Several American campuses have made queen sacrifice* moves these past couple of weeks. In this post I’ll address the case of Wartburg College.
Wartburg cuts faculty
Declining enrollment cited for nixing 12 positions, VPs say
The current phase involves letting go three tenure track faculty, and not hiring in some open lines. Which programs are hit?
the annual review… targeted some of the most beloved faculty members on campus: Erik Grayson, an assistant professor of English; David Herwaldt, an assistant professor of art; and Jennifer McBride, an assistant professor of religion and the college Board of Regents Endowed Chair in Ethics.
The college also is proposing not to fill open French, philosophy and theater positions — the only ones on campus, faculty members say.
What is the reason for these cuts? My readers will be unsurprised by this explanation, involving enrollment and income:
the college has pointed to declining enrollment and a $3.7 million budget gap as a reason for the cuts. Graham Garner, a Wartburg spokesman, said the college has seen a decline in enrollment for each of the last five years, from just over 1,800 students in 2011 to about 1,537 today.
Plus two interesting local factors, not limited to Iowa:
That’s partly due to the national debate over college value, [Garner] said, as well as local factors: a shrinking high school feeder population in Iowa and more aggressive in-state recruiting by public universities, due to new legislative incentives for enrolling Iowans.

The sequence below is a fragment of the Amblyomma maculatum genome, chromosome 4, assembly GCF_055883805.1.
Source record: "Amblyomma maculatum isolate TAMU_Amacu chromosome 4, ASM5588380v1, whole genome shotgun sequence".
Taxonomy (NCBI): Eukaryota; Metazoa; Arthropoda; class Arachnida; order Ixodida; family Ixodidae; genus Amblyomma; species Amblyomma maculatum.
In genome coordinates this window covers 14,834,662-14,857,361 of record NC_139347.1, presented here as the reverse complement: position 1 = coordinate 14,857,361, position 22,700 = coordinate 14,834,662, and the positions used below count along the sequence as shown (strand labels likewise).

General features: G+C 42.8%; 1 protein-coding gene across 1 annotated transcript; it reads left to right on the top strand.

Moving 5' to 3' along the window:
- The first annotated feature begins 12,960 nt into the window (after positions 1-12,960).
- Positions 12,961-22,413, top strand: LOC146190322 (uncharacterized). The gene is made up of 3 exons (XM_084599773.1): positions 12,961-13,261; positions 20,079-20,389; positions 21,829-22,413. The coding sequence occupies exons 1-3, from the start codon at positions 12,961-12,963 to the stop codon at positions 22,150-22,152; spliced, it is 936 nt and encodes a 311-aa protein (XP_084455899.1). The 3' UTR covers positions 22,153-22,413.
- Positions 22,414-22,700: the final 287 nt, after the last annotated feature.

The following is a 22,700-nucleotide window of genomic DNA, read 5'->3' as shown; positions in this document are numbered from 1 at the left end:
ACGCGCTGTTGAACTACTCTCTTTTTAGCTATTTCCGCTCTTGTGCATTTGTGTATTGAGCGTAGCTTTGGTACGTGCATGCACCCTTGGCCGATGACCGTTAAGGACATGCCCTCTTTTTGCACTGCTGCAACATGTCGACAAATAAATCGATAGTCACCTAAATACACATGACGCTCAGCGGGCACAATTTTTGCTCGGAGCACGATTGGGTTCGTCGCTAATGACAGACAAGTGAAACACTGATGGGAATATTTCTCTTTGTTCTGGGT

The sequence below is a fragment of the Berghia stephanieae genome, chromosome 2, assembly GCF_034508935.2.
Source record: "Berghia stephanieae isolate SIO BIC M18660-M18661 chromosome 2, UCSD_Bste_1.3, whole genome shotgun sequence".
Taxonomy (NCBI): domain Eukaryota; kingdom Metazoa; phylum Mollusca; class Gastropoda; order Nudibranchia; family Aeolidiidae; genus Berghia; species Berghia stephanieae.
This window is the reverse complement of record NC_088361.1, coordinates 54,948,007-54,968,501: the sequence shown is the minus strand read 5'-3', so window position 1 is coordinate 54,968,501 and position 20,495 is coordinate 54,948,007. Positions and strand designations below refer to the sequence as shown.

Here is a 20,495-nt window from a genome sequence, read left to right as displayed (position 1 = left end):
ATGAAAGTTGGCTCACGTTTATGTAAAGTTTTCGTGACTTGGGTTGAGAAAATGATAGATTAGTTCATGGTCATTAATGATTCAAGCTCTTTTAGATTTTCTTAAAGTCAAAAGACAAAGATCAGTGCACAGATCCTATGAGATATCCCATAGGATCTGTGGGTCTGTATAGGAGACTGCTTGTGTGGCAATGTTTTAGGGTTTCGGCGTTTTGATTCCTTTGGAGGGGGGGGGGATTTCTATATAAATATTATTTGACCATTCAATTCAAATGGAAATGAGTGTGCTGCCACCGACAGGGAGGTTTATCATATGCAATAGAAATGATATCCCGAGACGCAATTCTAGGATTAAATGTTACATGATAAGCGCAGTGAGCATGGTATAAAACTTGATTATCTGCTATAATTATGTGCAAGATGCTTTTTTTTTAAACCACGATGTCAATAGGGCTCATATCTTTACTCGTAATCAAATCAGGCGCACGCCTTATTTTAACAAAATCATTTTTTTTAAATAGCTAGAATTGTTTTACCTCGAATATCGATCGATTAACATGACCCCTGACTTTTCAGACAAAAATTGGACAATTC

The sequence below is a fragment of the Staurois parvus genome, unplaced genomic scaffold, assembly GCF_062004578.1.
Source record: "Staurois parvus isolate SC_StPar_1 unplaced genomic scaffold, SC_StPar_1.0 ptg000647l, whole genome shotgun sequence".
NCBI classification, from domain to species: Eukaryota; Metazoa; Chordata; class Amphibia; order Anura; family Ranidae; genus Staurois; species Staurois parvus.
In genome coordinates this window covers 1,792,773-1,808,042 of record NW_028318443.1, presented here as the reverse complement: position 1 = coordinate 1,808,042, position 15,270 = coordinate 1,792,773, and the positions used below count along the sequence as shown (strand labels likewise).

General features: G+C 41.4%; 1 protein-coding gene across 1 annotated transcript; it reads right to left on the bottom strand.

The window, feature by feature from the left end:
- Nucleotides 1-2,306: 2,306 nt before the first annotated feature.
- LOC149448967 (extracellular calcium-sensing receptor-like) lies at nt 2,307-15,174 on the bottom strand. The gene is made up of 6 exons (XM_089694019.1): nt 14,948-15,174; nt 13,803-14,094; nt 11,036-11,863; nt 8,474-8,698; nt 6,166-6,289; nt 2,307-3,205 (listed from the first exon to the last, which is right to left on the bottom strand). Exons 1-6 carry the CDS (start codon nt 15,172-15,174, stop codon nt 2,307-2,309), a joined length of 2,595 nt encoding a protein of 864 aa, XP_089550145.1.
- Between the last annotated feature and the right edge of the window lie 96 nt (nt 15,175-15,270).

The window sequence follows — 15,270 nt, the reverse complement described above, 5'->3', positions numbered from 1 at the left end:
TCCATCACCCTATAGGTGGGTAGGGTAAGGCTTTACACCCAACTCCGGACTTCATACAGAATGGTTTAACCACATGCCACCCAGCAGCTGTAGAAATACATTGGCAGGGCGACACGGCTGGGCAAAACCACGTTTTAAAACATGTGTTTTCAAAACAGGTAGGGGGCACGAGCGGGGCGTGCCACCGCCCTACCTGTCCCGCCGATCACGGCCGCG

Wartburg has followed a route of escalating layoffs to reach this point, starting with faculty not on the tenure track: “Wartburg laid off 11 nonfaculty staff members last year, and this year nontenured faculty lines were on the chopping block.”
Once again, an American campus facing enrollment and financial pressures chooses to cut academic faculty and programs. As usual, the humanities bear the brunt of the reductions. The queen sacrifice looms ever larger as a higher education strategy for our time.
*”Queen sacrifice” is my metaphor. It describes when a campus cuts its academic mission, usually by a combination of removing faculty and programs. I chose the chess expression to get at the power of such cuts, which sacrifice what academia putatively claims to be its central mission.